- By Joshua Keating
Joshua Keating is associate editor at Foreign Policy and the editor of the Passport blog. He has worked as a researcher, editorial assistant, and deputy Web editor since joining the FP staff in 2007. In addition to being featured in Foreign Policy, his writing has been published by the Washington Post, Newsweek International, Radio Prague, the Center for Defense Information, and Romania's Adevarul newspaper. He has appeared as a commentator on CNN International, C-Span, ABC News, Al Jazeera, NPR, BBC radio, and others. A native of Brooklyn, New York, he studied comparative politics at Oberlin College.
Ironically, as Ben Van Heuvelen writes, if Iraqi Kurdistan becomes a viable state, it may be thanks largely to Turkey:
Kurdistan has already staked out significant autonomy, providing its own public services, controlling airports and borders, and commanding police and army forces. The energy deal with Turkey would all but sever Kurdistan’s economic dependence on Baghdad, which is perhaps the primary tie that still binds the two sides.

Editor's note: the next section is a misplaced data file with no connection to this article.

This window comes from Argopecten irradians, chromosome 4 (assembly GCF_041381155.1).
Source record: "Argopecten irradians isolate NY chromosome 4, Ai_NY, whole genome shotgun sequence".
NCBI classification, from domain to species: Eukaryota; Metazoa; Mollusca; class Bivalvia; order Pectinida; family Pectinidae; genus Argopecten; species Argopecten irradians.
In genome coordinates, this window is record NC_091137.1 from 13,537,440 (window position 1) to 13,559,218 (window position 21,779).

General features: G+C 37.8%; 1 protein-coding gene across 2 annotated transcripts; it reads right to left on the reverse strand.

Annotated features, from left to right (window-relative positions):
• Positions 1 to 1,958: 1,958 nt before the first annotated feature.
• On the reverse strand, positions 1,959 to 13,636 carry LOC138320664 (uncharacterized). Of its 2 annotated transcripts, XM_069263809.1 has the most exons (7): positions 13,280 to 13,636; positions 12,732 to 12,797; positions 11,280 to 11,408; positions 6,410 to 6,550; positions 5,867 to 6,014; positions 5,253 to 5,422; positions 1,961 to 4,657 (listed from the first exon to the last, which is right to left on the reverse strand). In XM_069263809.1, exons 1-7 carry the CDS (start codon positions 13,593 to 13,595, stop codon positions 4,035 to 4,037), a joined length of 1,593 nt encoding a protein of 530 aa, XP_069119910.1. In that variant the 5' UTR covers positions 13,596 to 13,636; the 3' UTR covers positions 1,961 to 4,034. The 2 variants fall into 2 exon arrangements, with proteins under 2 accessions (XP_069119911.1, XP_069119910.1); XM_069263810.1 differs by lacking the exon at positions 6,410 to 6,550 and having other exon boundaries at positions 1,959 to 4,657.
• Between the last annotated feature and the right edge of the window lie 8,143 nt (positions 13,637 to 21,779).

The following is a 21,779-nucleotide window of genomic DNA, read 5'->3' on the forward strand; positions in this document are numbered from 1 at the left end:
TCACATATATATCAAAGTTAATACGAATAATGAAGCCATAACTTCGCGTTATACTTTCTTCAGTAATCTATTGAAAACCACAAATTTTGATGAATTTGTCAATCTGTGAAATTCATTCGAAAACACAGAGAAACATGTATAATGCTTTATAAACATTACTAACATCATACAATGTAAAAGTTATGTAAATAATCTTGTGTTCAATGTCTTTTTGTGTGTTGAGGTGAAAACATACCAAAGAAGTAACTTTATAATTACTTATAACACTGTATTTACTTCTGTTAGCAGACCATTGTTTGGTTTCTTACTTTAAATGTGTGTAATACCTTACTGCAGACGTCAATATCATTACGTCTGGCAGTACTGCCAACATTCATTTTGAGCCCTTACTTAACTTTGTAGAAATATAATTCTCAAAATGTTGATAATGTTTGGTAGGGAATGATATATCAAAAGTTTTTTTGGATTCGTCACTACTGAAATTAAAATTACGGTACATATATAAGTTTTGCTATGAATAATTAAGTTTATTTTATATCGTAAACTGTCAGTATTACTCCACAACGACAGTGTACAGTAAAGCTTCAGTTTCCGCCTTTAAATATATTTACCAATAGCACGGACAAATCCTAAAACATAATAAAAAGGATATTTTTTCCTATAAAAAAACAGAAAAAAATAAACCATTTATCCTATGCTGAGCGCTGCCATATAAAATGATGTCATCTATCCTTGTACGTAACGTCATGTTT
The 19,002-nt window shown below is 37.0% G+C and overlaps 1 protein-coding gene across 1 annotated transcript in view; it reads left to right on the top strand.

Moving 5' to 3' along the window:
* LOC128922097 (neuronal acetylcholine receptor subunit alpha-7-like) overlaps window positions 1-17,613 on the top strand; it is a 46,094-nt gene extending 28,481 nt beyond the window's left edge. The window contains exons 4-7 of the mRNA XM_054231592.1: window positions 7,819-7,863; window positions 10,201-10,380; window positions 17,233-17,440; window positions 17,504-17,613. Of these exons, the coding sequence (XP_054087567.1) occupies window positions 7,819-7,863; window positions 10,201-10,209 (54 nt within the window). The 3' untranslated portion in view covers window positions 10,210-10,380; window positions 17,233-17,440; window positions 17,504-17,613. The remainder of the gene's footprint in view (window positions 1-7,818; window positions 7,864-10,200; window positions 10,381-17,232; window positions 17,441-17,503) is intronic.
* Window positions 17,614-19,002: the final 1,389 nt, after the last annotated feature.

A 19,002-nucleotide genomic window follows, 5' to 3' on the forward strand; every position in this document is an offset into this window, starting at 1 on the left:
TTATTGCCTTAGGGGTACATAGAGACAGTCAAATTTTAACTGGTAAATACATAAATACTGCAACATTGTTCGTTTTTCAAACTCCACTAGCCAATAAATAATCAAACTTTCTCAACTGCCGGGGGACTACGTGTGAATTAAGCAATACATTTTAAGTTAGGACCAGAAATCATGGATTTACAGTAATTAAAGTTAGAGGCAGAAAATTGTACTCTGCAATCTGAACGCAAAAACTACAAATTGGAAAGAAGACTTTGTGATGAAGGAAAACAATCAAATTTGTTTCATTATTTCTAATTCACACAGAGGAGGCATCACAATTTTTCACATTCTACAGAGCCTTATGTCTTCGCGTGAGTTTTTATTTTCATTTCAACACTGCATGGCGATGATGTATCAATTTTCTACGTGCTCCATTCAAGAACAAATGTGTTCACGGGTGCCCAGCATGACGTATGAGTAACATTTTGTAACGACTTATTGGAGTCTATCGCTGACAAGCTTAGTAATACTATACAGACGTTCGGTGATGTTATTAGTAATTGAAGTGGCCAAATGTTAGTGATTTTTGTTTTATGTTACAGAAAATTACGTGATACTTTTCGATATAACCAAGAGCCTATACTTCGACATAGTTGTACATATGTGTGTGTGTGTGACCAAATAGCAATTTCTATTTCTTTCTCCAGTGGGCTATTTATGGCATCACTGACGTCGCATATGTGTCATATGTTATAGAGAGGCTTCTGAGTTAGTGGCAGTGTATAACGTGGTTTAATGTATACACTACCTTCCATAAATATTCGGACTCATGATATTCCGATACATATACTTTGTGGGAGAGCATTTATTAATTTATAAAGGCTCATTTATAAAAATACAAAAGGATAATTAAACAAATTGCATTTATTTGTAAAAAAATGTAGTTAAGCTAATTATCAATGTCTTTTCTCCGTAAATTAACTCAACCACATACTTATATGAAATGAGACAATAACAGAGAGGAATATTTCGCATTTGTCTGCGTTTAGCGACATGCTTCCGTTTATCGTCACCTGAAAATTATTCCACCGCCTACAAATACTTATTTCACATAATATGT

“We are having serious discussions with the [Turkish] company,” Kurdistan Prime Minister Nechirvan Barzani said. “We hope they participate in the region.”
The Turkish government has softened its opposition to Iraqi Kurdistan since the invasion of Iraq, while its relations with Baghdad have deteriorated. This stands in stark contrast to Turkey’s concerns over Kurdish gains in Northern Syria.